BBC Technology is developing a custom-built media asset management (MAM) system (which can support the BBC’s metadata model) and a set of associated services. The aim of these services is to create an architecture that offers a service-orientated solution capable of handling future expansion and increased functionality, as well as handling and optimizing the legacy services and third-party components. In addition, they need to be resilient so that if one single component failed, it will not trigger system loss.
The system comprises several core elements, including a media management system to manipulate media or metadata and a gateway for communicating with external MOS-enabled systems and integrating with the newsrooms’ existing ENPS services. In addition, there is a route management service that controls routing nodes and allows scheduled booking of an SDI route through to ingest/playout, as well as a scheduling service for accurate planning. To support this, an export function is being developed for exporting or streaming and a system for managing workflow automation. Furthermore, a sophisticated notification mechanism keeps users up-to-date on the status of media. All of these services are being engineered with SNMP instrumentation, allowing for fine-grained operational support.
To cater to the highly resilient nature of the News project, it will eventually be deployed on highly available Sun servers, clustered for maximum reliability. The database deployment will use Oracle technology with its seamless clustering solution, partnered with Sun.
In parallel with the lead integrator agreement with BBC Technology, BBC News carried out an EU procurement process, which selected Quantel to deliver craft and desktop editors, as well as provide video servers for 25Mb (MPEG-2) and 1.5Mb (MPEG-1).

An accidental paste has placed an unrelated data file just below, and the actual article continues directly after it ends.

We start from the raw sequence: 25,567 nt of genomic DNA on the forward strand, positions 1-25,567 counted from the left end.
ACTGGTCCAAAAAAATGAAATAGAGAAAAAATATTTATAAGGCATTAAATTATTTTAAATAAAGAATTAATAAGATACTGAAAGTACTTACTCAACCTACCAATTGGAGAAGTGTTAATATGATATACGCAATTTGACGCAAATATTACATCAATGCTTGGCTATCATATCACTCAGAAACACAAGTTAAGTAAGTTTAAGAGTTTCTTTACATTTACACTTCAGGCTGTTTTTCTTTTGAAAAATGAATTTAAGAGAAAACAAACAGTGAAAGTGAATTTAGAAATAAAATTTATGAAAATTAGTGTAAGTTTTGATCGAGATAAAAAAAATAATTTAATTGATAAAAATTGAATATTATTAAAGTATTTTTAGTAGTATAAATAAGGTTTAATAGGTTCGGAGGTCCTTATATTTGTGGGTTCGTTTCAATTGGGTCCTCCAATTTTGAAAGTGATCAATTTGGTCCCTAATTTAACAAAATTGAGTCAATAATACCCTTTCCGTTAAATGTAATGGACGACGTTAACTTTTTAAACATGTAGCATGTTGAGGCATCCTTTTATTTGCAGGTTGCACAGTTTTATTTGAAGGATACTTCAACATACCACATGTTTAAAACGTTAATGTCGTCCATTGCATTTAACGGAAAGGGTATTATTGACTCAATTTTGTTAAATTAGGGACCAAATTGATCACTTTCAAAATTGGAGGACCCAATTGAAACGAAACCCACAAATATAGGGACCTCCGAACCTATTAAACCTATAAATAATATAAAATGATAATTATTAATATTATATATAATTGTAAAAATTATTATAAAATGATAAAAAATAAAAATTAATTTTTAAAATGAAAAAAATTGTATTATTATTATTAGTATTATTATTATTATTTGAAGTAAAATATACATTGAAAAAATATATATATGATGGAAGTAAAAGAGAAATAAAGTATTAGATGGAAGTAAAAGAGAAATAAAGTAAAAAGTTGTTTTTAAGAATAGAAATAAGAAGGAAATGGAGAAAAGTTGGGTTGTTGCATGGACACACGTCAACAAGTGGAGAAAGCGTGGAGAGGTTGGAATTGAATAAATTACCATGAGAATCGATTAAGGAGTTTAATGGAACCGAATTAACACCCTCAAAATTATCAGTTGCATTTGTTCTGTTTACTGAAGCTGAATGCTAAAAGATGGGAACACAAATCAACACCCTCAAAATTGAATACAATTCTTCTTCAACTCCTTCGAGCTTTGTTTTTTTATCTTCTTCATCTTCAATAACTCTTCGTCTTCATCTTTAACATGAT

All media components of the system are networked using the company’s Clipnet gigabit Ethernet. However, desktop edit facilities are delivered on standard networks and low specification client machines. Ingest/editing comprises federated sQServers under the control of Quantel’s scalable media control system. The media servers will provide a total of 500 hours’ MPEG 25 and 500 hours’ browse storage — enough to hold a typical 24 hours of material online, with plenty of overhead for ‘spike’ events and ongoing running stories.
Project Jupiter has digitized newsrooms, such as BBC News shown here, allowing media to be viewed on desktops quickly and easily.
Twenty-four ports are dedicated to media ingest. All of the stored media (browse and broadcast quality) on the sQServers is united under a single internal Quantel Integrated Server Automation database, and all material on any server is instantly available to any craft edit or journalist workstation. The database includes all the metadata relating to each piece of media held — vital for tracking rights, etc. The Jupiter Metadata Core, he automation system designed by the systems integrator, accesses this database for media management, archiving and metadata.
Complementing ingest/editing is a near-line store with a total of 800 hours each of broadcast and browse storage. The automation system manages bidirectional transfers between this and the ingest/editing servers, and also with the production servers.
Finished items are sent over to the transmission side of the operation, based on five sQServers — three 8-port, each with 24 hours’ storage (MPEG-25), one 4-port and one 8-port, each with 20 hours’ storage. From here, they are forwarded to the various BBC News ‘clients’ for transmission/distribution under the control of the system, such as National Bulletins, BBC News 24 and BBC World, as well as to the BBC’s archive system. The combined solution will enable increased broadcast integration and automation based on resilient architecture for round-the-clock functionality.
Craig Dwyer is chief technology officer of BBC Technology.